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Alternative presents for New Year's Eve, from Dream Catchers to Tiny Temples

Monday, 30 December 2013 - 11:15pm IST | Place: Mumbai | Agency: dna webdesk

If you are in Mumbai then Karima Dawoodani could help you ring in the New Year with awesome gifts for familly and friends.

Christmas was hard enough to shop for, and just a week later New Year shopping pops up. How many sweaters, ties and handbags can you shop for? I know I'm fed up of getting the predictable super-hero T-shirt or IPhone cover. So here's a chance to give someone you love something completely different. Karima Dawoodani, a young Bandraite with an impressive resume of artist, former interior designer, art director and more, decided that she wanted an outlet to let her creative energies flow out. Through her company Soul Works, she did just that.

Soul Works, started out with a simple idea to make a unique gift for a friend. She started off making Tiny Temples, a modest, portable and compact easy to maintain piece of worship. What started as an act of thoughtfulness for a friend ended up being one of the biggest ventures Karima would undertake.

I decided to get a perspective on her work, and so I sought out the Bandra based artist in an attempt to understand her work.

Karima first began to explain how she got inspired to take on the venture. "As a child I have always had the curiosity and excitement to craft things on my own instead of buying things from the market. This time around in a conversation with a friend it came up how he wanted to get a temple to keep in his rented apartment, that would be contemporary and compact. Something he can carry from one home to another without much effort. That was the start of the concept of tiny temples. I arranged 6 miniatures in a box, put a bell to it; and that was the very first temple I ever came up with. A fun experiment became viral, as people saw pictures on Facebook and enquiries started pouring. From that day there was no looking back."

Bringing in these niche items into a market filled with commercial and branded items couldn't have been easy, so I asked Karima how she coped with these problems, "Selling was easy, making money through it wasn't! Retailers/ exhibitions stall costs eat up major profits."

"Exhibition and flea markets have been my way to reaching out, now of course as work has evolved to a larger scale, with art work spreading into three main categories: the tiny temples, dream catchers and abstract paintings, for which the soul works studio has come up, that acts as a more reachable space, that can help people connect to the the brand easily and at any time. " Soul Works is centred around the ideas of divination and meditation, which acts as a dynamic space for inner seeking and learning more about the world around us, says Karima while explaining the core concepts of why she does what she does.

With social media being what it is today, I asked Karima if she took advantage of the virtual world, and whether or not it worked. "Absolutely", says Karima. "Inspite of the fact that soul works is put up in very niche shops in Bombay, the concept has a strong recollection value. People talk about anything that is different and unique, so the concept sells for itself! Facebook has been a great way of reaching out, even better than the Website! Social media is one of the finest way to reach out to art lovers."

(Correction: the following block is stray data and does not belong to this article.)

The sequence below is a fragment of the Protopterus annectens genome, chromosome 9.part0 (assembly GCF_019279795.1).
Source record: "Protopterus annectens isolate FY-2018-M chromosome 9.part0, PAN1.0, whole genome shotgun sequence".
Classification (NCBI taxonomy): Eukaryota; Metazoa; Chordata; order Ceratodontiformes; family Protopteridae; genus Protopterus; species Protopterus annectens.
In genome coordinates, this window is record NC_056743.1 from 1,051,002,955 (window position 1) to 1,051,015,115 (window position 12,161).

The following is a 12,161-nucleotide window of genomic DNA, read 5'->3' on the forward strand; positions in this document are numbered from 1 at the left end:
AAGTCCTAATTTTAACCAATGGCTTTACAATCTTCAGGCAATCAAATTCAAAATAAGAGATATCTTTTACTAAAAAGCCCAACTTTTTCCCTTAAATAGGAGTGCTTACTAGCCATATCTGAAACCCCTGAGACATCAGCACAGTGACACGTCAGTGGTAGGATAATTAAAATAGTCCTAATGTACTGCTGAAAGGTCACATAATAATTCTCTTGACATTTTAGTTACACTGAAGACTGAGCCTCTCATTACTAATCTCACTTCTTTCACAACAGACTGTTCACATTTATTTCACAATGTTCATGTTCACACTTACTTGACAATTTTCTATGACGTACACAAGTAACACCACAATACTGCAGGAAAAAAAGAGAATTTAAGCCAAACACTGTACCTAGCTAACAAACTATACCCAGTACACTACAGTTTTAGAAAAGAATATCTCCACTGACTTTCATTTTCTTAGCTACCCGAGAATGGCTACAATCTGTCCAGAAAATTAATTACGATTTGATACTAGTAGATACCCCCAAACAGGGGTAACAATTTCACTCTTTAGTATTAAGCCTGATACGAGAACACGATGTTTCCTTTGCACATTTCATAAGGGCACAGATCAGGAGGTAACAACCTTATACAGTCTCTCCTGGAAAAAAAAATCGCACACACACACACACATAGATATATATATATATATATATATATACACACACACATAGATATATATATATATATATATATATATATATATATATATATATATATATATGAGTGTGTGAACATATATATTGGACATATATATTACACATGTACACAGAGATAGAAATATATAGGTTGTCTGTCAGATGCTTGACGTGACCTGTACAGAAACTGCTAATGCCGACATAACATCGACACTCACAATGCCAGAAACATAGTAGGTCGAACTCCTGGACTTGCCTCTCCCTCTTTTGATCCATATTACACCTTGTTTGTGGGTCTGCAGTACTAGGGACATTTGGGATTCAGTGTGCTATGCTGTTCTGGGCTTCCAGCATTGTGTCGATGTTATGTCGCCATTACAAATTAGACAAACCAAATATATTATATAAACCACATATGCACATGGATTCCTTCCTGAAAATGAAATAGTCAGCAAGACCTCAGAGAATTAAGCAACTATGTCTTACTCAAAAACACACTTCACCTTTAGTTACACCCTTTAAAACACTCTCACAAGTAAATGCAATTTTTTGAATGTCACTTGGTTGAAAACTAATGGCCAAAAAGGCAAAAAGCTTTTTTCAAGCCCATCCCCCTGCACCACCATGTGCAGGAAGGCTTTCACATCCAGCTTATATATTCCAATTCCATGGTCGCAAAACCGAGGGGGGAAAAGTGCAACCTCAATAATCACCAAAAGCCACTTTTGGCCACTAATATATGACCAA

She goes on to say, "Dream catchers sell themselves the moment you put them in a place with a young crowd. We recently did dream catcher workshops and exhibitions at Art loft, EVC and Zambhala. Breaking free from stereotype ideas is one of our main goals. Art forms are pure energy bundles and must be seen and understood like that in its true essence without the layers of myth and stereotypes, and that is one of the key goals of Soul Works. Teaching the art is a great way of creating awareness and clearing misconceptions. For example, dream catchers do not just catch bad dreams, it is a whole different esoteric science associated with it, if only you knew, if only you experienced the process for yourself!"

Karima mentions that retail shops at major international airports in India are some of our biggest buyers. "There are few authentic art shops in Bombay 'Tribal route' in Versova and 'Chatrapati Shivaji Museum (Prince of Whales) art shop holds a wide range of Soul Works products."

I visited her studio in Bandra and saw some of her work. Karima tells me that the Tiny Temples and the Dream Catchers make for great gifts and they tend to go out very fast. I asked her about bulk orders and the stress of the holiday rush, but she assured me that with the growth of her business, she took all things into consideration. "Soul works is backed up by a huge team , that makes sure we are always in time for bulk orders in every way. Soul works concentrates on customising as per persons individual energy and intention, be it a dream catcher, a tiny temple or a painting."

The trend of buying these out-of-the-box gifts is growing rapidly, with many of Bombay's youth preferring these as gifts rather than store bought items. Karima Dawoodani and Soul Works has a pretty impressive set up in Bandra and have a variety of Dream Catchers, Tiny Temples and progressive art pieces that would be brilliant as gifts. I even picked one up for my Secret Santa gift.


Here are Karima's contact details;

Karima M Dawoodani

Soul Works from THP

+91 9819457887

Here are the prices for various items, although I do recommend you make a trip down to her studio and see things for yourself. Trust me, you won't be able to chose which ones to buy.

Paintings start from 1200 per sq.ft.

Dream catcher accessories and jewellery start from 450-5500.

Tiny temples start from 800-2700.

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